The Ministry of Internally Displaced Persons from the Occupied Territories, Accommodation and Refugees has introduced the course as mandatory learning for all staff, and additional ministries will pilot the online training with staff, prior to it becoming mandatory for all civil servants.

FIU-Equality Denmark - shop stewards training about domestic violence[4]

FIU-Equality, a trade union training organization on equality and diversity, offers regular shop stewards’ training that aims to promote policies and activities to break taboos about domestic violence, to assist victims in seeking help at the workplace and for elected worker representatives and work colleagues to help victims of domestic violence. FIU-Equality has also produced training materials on preventing domestic violence at work, with guidance on implementing workplace policies.

Since 2005, an annual conference on domestic violence has been held to mark International Day for the Elimination of Violence Against Women (25 November), and an annual awards programme showcases innovative workplace policies and initiatives to prevent domestic violence at work from companies and shop stewards. Examples include representing a victim or in persuading an employer to introduce a workplace policy, negotiating with an employer to allow a victim to have temporary leave or flexible working hours, and negotiating a change of job within the company or a job placement in another town or region. Another example is a theatre play commissioned in 2009 from the theatre company “The Travelling Stage” in partnership with the White Ribbon campaign, using theatre to explore the difficulty men have in talking to a male colleague who is perpetrating domestic violence. Theatre was seen as a good way to deal with the taboo of domestic violence.

Training on domestic violence at work, Victorian Trades Hall Council, Australia[5]

The Victorian Trades Hall Council (VTHC) provides training for unions and those at the workplace to help implement enterprise agreements that give the right to domestic violence leave and other forms of workplace support. Lessons from the implementation of workplace policies and domestic violence leave is that there have been some instances where a lack of training on family violence in the workplace has caused further distress for a victim.  Therefore, training has been prioritized to cover a range of topics that aim to build understanding of family violence, why it is a workplace issue and what can be done to end and manage it.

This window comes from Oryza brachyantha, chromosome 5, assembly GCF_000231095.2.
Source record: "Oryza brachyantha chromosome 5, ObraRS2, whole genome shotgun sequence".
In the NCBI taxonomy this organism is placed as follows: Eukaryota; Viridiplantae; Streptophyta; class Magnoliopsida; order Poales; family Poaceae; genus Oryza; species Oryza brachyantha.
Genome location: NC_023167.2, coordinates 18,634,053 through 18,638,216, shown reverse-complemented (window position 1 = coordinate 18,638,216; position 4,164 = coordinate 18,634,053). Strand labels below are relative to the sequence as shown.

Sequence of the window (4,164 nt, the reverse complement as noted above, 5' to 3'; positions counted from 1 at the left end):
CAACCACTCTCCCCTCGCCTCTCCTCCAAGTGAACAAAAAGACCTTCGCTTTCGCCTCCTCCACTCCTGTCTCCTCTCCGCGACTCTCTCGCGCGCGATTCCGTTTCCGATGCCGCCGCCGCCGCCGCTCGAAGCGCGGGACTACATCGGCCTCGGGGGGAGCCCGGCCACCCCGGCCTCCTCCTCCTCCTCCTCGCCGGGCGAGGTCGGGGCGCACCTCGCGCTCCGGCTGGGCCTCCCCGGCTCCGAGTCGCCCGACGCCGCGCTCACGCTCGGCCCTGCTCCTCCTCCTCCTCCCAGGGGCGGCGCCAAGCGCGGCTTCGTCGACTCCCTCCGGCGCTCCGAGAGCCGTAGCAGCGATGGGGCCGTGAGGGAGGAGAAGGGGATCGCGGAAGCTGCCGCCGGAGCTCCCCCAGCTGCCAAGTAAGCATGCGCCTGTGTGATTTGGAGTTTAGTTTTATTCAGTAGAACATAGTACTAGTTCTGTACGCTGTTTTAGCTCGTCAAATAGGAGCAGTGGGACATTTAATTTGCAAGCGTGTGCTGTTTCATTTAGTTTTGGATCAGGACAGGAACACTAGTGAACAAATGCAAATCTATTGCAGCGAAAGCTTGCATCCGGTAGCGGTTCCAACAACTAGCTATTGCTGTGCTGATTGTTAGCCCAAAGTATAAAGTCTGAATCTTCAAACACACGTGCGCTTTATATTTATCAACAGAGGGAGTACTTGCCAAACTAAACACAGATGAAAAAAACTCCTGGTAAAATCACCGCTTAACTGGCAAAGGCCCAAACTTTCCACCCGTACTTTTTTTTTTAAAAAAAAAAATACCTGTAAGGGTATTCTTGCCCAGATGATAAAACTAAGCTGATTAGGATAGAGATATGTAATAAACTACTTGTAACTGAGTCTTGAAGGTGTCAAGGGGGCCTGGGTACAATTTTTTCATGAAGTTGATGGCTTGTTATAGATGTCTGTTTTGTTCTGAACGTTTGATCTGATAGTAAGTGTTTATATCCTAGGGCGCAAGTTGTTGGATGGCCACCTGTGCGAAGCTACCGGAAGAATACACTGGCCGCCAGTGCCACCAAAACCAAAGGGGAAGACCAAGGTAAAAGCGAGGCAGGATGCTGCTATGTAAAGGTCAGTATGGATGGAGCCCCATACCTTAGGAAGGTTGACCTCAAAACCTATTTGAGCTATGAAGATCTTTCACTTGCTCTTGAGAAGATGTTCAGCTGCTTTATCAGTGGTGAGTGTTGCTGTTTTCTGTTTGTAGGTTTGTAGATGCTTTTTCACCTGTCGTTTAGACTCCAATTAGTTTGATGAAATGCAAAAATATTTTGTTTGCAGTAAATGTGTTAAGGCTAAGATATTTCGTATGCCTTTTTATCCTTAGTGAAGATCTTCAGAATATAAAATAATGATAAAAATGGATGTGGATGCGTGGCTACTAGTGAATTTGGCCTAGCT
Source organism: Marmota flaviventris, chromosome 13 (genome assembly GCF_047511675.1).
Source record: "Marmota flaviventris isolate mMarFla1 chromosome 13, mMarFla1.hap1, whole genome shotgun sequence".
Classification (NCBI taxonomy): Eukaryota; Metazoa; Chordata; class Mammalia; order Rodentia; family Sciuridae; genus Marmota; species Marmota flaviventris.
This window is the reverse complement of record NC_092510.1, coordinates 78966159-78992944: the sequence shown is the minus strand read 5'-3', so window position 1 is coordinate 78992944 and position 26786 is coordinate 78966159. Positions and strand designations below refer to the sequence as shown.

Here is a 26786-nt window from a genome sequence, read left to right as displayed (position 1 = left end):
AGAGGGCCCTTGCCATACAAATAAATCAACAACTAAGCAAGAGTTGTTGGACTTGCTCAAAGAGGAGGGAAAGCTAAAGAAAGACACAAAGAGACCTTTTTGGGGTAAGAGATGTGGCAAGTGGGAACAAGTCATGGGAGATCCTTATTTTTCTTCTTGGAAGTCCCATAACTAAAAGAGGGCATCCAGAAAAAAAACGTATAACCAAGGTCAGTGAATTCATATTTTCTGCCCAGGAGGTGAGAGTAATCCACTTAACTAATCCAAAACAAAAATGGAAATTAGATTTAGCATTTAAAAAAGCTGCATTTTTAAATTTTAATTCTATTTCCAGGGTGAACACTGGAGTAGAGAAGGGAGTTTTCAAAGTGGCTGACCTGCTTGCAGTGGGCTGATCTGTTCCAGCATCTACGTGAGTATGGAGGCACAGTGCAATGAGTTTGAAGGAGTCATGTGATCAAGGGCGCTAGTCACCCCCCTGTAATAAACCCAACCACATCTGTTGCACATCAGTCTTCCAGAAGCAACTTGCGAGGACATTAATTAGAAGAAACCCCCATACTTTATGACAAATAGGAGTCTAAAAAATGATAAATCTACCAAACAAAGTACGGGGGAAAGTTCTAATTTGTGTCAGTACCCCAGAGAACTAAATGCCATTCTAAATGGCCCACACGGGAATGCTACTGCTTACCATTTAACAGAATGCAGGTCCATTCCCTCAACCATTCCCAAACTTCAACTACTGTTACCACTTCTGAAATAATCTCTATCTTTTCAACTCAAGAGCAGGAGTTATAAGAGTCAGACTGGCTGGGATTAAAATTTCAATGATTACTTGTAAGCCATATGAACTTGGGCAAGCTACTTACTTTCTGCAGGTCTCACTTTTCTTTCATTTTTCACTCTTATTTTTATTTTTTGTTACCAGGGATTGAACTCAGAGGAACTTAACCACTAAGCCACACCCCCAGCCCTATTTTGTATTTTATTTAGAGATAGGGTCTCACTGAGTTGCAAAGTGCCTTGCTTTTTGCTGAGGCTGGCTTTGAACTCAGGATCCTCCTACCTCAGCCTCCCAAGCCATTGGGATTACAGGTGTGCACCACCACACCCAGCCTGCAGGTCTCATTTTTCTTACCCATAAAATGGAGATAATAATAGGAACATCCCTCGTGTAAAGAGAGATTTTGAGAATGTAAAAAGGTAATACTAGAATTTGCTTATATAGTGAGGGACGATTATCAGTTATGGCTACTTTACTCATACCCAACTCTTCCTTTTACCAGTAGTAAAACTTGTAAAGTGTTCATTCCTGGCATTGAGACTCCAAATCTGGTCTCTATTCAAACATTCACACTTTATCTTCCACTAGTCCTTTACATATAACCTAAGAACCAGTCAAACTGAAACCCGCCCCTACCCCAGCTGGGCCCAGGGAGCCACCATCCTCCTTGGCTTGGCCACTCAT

One successful part of the training is that it draws on real case studies of how domestic violence has been tackled in the workplace.  The training is supported by a handbook that provides practical resources and information, including a copy of the VTHC model family violence leave clause and a template for a workplace family violence safety plan (The Victorian Trades Hall Council, Undated, currently being updated).

Training for farm workers in Morocco, United States Solidarity Center

In Morocco, a partnership between the United States Solidarity Center and the Democratic Labor Confederation (CDT) aims to improve worker rights, which is seen as the first step in addressing gender-based violence in the agricultural sector. According to the coordinator of the CDT’s Women Department and part of its executive board, “…when women understand how gender-based violence at work is part of a larger structural system preventing them from attaining better wages and decent working conditions, they can go on to denounce these kind of practices and exercise their rights” (Solidarity Center, 2017).

The gender equality training has helped women to understand their rights and to improve their situation. It relies on creative methods, including role plays. One thousand agricultural workers on five large farms won a landmark agreement (contract) in 2015 that includes the first-ever maternity leave, as well as other improvements on equality, enabling women to have access to higher-paid, traditionally-male jobs. Having better rights at work has been shown to reduce the risk of violence and harassment at work and has helped women to feel safe and be more productive at work (Solidarity Center, 2017).

[1] Information provided in an email by Mai Thi Dieu Huyen, Vietnam Chamber of Commerce and Industry.

[2] For further information about the CIW see:

[4] Information provided by Susanne Fast Larsen, United Federation of Danish Workers, 3F, and also cited in Pillinger (2017b).

[5] Information provided in an interview by Pia Cerveri, Co-lead Women and Equality Team, Victorian Trades Hall Council.